The 2008 “Pebble” initiative looked to prohibit operations that “could adversely affect water that is used by humans or salmon.”

The current initiative would allow for developments that could restore damaged habitat in a “reasonable period.”

Council of Alaska Producers attorney James Leik told Rindner during the Oct. 3 hearing that Stand for Salmon just scattered the words “adverse effect” into the revised initiative to align it with the Pebble case. If so, it worked.

Rindner concluded there is leeway in the language for it to be a permissible regulation and not prescriptive appropriation in favor of fish.

“(The initiative’s) definition of ‘substantial damage’ leaves the Legislature the discretion to determine ‘accepted mitigation measures,’ what level of impact ‘adversely affects’ the habitat, the acceptable probability of recovery for fish habitat to ‘likely recover,’ and what timeframe constitutes recovery within a ‘reasonable period,’” he wrote.

If the Pebble initiative was constitutional, the one in question today is too because it also “leaves the Legislature discretion in its implementation through the use of a plethora of undefined terms,” Rindner continued.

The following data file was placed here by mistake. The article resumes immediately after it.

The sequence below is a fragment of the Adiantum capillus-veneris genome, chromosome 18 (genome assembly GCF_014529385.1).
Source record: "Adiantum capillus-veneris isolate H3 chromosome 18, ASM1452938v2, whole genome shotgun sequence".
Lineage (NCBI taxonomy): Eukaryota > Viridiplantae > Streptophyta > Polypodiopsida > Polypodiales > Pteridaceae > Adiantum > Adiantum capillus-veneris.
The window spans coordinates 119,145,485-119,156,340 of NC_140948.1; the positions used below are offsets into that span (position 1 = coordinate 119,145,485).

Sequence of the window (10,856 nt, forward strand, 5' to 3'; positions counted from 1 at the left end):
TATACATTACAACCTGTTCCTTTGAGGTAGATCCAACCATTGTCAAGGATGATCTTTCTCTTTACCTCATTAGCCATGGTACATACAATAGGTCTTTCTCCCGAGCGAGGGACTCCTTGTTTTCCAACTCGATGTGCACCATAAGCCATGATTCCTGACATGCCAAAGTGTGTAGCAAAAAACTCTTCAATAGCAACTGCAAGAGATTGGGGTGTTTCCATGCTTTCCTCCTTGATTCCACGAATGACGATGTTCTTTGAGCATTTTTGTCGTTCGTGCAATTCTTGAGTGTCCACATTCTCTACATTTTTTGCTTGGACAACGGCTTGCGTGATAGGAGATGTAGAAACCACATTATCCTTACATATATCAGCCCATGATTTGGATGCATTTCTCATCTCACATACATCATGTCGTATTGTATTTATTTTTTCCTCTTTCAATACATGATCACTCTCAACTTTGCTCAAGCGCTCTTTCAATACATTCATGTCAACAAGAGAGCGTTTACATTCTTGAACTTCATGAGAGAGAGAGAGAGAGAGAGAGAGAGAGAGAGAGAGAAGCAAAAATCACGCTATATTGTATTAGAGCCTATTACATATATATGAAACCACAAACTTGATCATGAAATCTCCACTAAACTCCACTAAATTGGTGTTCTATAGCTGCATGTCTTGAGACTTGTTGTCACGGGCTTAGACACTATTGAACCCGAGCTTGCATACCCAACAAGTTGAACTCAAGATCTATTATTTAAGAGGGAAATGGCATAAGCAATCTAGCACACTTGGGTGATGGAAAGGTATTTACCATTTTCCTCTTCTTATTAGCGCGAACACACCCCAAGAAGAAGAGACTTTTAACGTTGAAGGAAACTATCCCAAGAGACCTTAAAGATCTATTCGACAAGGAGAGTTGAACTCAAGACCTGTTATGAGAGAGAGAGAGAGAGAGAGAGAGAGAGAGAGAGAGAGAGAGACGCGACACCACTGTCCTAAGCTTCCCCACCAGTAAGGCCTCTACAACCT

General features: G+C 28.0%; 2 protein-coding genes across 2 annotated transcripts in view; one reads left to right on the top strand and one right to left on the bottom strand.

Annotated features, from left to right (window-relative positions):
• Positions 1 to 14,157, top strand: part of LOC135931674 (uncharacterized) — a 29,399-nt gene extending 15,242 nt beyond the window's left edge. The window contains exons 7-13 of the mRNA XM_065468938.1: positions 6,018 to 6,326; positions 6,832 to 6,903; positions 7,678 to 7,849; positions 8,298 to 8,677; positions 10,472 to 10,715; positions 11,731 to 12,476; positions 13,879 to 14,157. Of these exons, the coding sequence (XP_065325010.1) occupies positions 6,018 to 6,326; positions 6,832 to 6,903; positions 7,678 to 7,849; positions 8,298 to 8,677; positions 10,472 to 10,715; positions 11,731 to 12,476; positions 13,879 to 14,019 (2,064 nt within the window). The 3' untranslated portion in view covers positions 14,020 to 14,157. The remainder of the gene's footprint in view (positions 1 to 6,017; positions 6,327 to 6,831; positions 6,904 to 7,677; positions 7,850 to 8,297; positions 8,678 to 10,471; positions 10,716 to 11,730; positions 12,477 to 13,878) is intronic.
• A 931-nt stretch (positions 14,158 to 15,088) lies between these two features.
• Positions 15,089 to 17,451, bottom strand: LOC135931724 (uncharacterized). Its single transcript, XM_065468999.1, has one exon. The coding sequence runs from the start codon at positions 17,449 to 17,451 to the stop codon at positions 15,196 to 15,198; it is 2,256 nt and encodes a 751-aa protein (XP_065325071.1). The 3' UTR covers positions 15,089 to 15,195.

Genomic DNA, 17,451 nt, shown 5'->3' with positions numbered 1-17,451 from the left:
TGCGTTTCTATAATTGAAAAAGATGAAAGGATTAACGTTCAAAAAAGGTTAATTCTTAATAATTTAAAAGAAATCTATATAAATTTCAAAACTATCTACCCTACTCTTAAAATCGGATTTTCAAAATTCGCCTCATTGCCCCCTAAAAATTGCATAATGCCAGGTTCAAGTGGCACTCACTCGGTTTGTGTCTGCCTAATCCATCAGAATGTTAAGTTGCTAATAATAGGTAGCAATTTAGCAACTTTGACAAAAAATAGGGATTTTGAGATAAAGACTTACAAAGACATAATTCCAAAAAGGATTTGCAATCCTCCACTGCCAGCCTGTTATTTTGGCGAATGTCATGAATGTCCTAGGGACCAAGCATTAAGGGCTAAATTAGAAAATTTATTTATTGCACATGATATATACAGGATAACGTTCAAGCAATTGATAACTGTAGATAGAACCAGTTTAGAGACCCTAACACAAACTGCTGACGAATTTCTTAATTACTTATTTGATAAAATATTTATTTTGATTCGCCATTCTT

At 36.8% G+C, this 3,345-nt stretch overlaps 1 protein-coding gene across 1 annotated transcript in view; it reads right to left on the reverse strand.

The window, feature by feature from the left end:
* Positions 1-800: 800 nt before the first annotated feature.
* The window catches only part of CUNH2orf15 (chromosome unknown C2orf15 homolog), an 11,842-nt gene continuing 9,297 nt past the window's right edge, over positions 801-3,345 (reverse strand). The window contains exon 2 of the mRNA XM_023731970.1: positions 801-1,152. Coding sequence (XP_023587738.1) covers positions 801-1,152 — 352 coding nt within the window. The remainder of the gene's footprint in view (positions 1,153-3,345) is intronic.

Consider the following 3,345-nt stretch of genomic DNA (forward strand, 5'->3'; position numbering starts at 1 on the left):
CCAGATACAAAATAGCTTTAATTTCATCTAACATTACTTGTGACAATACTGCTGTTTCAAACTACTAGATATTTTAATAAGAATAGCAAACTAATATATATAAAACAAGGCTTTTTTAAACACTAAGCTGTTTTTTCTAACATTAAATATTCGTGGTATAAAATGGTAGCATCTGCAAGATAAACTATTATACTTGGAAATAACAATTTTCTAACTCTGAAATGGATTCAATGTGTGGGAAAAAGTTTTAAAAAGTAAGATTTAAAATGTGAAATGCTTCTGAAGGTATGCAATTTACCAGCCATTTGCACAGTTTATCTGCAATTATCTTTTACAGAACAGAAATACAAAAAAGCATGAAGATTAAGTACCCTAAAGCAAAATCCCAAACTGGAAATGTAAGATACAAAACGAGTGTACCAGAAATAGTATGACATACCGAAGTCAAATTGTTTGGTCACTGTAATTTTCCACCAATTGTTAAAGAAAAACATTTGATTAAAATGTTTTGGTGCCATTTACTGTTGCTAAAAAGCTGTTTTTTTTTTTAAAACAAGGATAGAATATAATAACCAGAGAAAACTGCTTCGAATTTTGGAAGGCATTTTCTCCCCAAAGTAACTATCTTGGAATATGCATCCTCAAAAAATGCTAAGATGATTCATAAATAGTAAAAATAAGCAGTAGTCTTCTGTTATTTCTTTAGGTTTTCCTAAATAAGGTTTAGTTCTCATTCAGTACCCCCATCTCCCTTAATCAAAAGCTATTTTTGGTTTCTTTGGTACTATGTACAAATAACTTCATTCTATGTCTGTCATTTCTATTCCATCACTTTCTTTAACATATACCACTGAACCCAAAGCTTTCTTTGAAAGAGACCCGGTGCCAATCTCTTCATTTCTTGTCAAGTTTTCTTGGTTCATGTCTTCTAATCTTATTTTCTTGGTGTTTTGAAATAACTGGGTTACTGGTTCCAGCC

Opponents argue the language ostensibly prohibits any large development that could result in such impacts, but the issue at hand is a matter of law and no one has been able to provide any evidence supporting that claim, according to Rindner.

“The impact of the initiative at this time is pure speculation,” he wrote.

He wrote further that the Legislature would still have enough room that it “could implement” the initiative in a way that allows development projects.

The state’s current salmon habitat law, Title 16, directs the Fish and Game commissioner to issue a development permit as long as a project provides “proper protection of fish and game.”